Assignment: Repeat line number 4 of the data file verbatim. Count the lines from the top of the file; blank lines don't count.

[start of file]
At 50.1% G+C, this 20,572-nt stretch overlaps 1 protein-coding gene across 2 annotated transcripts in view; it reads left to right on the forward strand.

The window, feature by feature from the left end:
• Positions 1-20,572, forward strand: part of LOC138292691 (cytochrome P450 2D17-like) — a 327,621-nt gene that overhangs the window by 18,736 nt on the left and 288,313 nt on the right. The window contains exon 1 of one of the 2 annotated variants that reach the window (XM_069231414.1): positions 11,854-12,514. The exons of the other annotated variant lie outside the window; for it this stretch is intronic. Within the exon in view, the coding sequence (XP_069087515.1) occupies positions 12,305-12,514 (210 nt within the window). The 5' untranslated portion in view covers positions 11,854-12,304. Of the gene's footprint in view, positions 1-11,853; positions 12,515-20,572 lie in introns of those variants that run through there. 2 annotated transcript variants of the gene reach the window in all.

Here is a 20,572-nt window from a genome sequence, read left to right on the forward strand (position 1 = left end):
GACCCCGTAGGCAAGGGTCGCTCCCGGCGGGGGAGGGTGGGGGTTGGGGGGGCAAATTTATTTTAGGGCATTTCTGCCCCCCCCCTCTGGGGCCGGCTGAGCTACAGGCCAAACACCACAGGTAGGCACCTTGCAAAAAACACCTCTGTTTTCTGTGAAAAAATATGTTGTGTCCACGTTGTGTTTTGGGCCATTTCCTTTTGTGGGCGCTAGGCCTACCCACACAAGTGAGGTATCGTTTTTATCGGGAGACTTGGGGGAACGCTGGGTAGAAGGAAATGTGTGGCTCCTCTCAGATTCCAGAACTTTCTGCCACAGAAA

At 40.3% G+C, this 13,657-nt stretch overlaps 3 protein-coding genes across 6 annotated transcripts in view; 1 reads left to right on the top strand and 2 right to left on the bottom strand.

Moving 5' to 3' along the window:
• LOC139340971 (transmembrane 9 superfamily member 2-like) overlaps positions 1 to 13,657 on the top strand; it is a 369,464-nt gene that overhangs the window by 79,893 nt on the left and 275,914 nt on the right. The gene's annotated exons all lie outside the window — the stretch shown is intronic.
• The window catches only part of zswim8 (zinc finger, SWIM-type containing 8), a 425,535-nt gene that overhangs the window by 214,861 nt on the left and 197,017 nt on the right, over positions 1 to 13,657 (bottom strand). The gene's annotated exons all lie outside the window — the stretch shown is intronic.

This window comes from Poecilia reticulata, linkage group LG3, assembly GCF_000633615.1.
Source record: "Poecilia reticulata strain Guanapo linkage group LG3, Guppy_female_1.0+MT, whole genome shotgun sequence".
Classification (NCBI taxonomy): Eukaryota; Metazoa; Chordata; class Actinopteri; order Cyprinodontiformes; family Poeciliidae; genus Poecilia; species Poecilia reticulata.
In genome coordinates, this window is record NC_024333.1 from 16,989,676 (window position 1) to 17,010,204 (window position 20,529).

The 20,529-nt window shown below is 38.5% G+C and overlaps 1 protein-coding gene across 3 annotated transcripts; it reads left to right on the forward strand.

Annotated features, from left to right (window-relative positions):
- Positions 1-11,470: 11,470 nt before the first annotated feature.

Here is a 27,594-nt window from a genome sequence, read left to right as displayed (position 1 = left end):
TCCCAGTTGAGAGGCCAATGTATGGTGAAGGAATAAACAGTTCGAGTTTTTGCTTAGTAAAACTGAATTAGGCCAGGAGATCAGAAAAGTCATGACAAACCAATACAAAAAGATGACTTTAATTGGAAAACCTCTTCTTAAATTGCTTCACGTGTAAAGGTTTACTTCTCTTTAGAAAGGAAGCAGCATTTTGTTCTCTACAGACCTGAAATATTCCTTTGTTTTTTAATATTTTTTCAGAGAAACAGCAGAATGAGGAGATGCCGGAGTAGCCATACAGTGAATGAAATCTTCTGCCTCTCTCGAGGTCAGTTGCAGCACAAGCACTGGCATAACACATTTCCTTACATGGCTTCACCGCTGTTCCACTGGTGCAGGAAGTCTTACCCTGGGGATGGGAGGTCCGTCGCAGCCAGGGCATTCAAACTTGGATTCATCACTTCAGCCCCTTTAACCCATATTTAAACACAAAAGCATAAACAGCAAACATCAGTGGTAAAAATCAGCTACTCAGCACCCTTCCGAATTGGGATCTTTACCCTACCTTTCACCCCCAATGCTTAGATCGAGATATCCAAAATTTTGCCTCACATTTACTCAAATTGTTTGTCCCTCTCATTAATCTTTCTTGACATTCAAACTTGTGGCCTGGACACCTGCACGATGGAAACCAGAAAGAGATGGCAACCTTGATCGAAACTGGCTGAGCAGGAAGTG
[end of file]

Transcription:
Here is a 20,572-nt window from a genome sequence, read left to right on the forward strand (position 1 = left end):